Melissa McCarthy can’t stay the same, and sadly, she just made the biggest mistake of her career. Melissa got a head start in a low-brow sitcom, “Gilmore Girls,” garnered a million fans after her take in “Bridesmaids,” and an even dumber sitcom “Mike and Molly,” and then got lucky with an Oscar nomination for her part in “Bridesmaids.” She won me over for her comic number on SNL. I really fell in love with this cherubic Irish girl from Plainview, Ill. Everybody did.

Now the curse of the Best Supporting Oscar seems to have hit her broadside. In the noxious “Identity Thief,” McCarthy chomps, swills, chews, mugs, waddles and hams up one of the most obnoxious characters ever to smear up the silver screen. Clearly, director Seth Gordon, caught up in adoration, gave her carte blanche to do whatever she liked.

Here, she is something called Diana, a happy-go-lucky dangerous sociopath, whose joy is to steal innocent victims’ credit identities, and without a pimple of guilt, and indeed, with unbridled glee, destroy their lives. She is the female version of Rainn Wilson’s insufferable “Dwight Schrute” on “The Office.”

When we meet Diana, she has already stolen 50 or 60 identities, and is on the phone plotting another caper.

This will involve Sandy Patterson, (“No, it’s not a girl’s name, I was named after Sandy Koufax”) played to the lowest rung on the creative ladder by the likable but banal Jason Bateman.

In this, Hollywood’s worst comedy ever, Bateman’s Patterson aides and abets Diana’s felonies, by being unabashedly stupid.


She calls him at his office and pretends to be a security agency officer out to protect his fragile financial life. He willingly gives her his entire financial portfolio, personal info and social security number.

As this 108-minute leaky trash bag of celluloid garbage flowed out like something from a broken comedy sewer, I couldn’t believe that someone — actually, let’s name them: writers Craif Mazin and Jerry Eeten, and director Seth Gordon — are totally responsible. I won’t name the technicians, camera operators, makeup women, script girl, grips and catering company that fed them, because they are often forced to be a part of dreck like this just to make a living.

Before long, the real Sandy Patterson discovers what’s happening. His life begins to shut down, run on fumes and come to halt. His pregnant wife, a horribly misused Amanda Peet, somehow seems calm and collected, as if it’s just a horrible mistake that will soon be corrected. Probably it’s because the character is a dimwit that refuses to believe that any respectable asylum or penal institution would have released upon the world a crazy, crass, malicious thief like Diana.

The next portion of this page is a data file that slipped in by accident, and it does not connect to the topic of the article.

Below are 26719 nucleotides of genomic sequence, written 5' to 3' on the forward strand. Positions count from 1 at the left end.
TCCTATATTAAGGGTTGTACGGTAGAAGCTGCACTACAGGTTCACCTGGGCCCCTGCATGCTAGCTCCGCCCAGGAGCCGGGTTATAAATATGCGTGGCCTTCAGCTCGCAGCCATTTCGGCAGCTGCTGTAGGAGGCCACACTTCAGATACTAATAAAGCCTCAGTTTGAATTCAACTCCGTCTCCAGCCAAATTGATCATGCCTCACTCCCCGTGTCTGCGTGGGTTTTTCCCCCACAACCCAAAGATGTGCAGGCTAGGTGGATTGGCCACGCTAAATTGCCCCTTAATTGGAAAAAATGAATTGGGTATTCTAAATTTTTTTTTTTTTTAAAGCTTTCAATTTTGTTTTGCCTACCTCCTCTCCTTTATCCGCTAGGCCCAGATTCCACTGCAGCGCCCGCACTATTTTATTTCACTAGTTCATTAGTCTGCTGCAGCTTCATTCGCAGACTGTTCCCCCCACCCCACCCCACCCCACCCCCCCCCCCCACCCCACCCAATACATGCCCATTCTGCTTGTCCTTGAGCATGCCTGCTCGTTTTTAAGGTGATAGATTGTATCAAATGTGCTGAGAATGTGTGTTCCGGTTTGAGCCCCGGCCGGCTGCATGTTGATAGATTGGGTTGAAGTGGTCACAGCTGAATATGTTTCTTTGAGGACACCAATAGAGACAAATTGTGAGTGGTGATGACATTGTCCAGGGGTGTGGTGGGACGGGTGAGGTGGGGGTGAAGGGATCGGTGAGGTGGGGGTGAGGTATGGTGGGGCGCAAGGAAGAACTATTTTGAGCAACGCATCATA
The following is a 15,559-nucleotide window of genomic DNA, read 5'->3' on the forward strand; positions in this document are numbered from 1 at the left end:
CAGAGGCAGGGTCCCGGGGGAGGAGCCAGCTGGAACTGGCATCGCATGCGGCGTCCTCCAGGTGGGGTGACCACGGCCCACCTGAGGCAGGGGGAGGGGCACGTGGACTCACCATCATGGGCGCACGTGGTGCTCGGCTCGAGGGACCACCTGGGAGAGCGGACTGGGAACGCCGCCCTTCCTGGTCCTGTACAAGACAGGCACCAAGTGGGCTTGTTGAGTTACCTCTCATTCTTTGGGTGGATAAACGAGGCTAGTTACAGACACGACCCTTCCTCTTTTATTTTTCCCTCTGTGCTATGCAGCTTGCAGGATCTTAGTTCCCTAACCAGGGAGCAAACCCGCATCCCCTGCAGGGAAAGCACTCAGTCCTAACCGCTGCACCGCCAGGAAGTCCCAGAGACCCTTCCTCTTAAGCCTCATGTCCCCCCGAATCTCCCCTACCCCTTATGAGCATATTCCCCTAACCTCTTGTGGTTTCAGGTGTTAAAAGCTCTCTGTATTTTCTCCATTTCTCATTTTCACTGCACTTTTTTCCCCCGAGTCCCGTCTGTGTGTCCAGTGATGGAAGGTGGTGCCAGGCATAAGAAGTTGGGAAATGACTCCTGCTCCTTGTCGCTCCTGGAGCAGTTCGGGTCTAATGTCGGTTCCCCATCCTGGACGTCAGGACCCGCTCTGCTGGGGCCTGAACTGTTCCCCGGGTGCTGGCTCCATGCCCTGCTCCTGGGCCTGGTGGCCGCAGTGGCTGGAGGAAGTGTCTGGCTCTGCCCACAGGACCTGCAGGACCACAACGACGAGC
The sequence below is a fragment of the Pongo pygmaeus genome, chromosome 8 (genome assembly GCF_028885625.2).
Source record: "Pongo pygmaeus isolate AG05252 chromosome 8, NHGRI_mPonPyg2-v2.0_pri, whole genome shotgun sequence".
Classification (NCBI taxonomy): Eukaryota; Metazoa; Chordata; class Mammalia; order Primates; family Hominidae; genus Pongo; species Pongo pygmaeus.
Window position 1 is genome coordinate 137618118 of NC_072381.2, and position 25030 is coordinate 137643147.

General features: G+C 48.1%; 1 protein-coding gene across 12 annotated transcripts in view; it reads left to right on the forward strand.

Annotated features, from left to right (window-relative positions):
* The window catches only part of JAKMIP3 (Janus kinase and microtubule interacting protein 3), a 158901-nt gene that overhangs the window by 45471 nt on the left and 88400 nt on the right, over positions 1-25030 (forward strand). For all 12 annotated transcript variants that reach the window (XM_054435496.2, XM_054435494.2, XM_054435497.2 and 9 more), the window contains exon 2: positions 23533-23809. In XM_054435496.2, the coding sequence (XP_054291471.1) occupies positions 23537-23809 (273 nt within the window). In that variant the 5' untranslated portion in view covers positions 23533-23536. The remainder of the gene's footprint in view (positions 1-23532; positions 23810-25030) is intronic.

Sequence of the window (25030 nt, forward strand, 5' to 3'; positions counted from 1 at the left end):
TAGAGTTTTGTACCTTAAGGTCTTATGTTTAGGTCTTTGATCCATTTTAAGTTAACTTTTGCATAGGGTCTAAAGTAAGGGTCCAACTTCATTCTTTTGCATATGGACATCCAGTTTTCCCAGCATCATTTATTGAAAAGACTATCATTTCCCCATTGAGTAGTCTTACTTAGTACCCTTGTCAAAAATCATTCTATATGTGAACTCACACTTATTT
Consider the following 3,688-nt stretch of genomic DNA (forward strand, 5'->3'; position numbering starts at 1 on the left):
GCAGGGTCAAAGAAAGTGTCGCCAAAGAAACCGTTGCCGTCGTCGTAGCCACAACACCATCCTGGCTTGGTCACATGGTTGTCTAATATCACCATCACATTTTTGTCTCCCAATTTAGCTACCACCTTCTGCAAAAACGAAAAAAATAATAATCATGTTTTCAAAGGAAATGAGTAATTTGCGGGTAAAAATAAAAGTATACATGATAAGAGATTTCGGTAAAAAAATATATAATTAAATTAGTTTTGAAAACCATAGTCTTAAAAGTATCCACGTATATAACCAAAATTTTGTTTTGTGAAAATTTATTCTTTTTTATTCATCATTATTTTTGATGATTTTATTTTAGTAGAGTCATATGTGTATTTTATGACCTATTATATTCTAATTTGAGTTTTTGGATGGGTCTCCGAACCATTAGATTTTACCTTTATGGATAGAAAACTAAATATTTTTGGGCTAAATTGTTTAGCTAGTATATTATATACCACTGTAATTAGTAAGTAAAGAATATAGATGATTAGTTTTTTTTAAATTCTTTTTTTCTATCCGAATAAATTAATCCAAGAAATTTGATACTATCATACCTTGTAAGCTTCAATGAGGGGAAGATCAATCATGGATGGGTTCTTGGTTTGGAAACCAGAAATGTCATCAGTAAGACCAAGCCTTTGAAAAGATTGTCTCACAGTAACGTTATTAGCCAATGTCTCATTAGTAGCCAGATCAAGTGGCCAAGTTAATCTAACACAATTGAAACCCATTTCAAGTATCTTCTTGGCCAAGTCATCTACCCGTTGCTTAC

The real Sandy, who just got fired from a boring job, has joined up with some colleagues and a friend (John Cho) in a swell partnership, that now, because of Diana, is threatened. Sandy is actually arrested by police who are even dumber than he is. He’s in Colorado, and they really think he’s the one using the card in Miami?

It gets worse: Diana has not only been ripping off innocent folks, she’s been reselling the cards to two drug cartel killers, (Genesis Rodriguez, and rapper T.I.). There is a bounty hunter involved (Robert Patrick, who deserves better) and a mafia boss who orders it all up by cellphone in prison. This is the point where I say nevermind.

Diana will get hers in the end, after a maudlin encounter with Sandy’s cute family.


Oh, did I tell you about the sweaty, bed-breaking sex scene Diana has with something called “Big Chuck” in a seedy hotel room, while Sandy listens from the bathroom, or the way she punches men in the larynx when they try to subdue her?

Spoiler alert: Diana, clearly forced by the film censor board, confesses and goes to prison. Another spoiler: Sandy, the victim, falls in like with her and visits her there.

I still like McCarthy, and know that she will make amends with her fans. She has an upcoming comedy with Sandra Bullock. F. Scott was wrong. There are second chances in life.

J.P. Devine is a former stage and screen actor.

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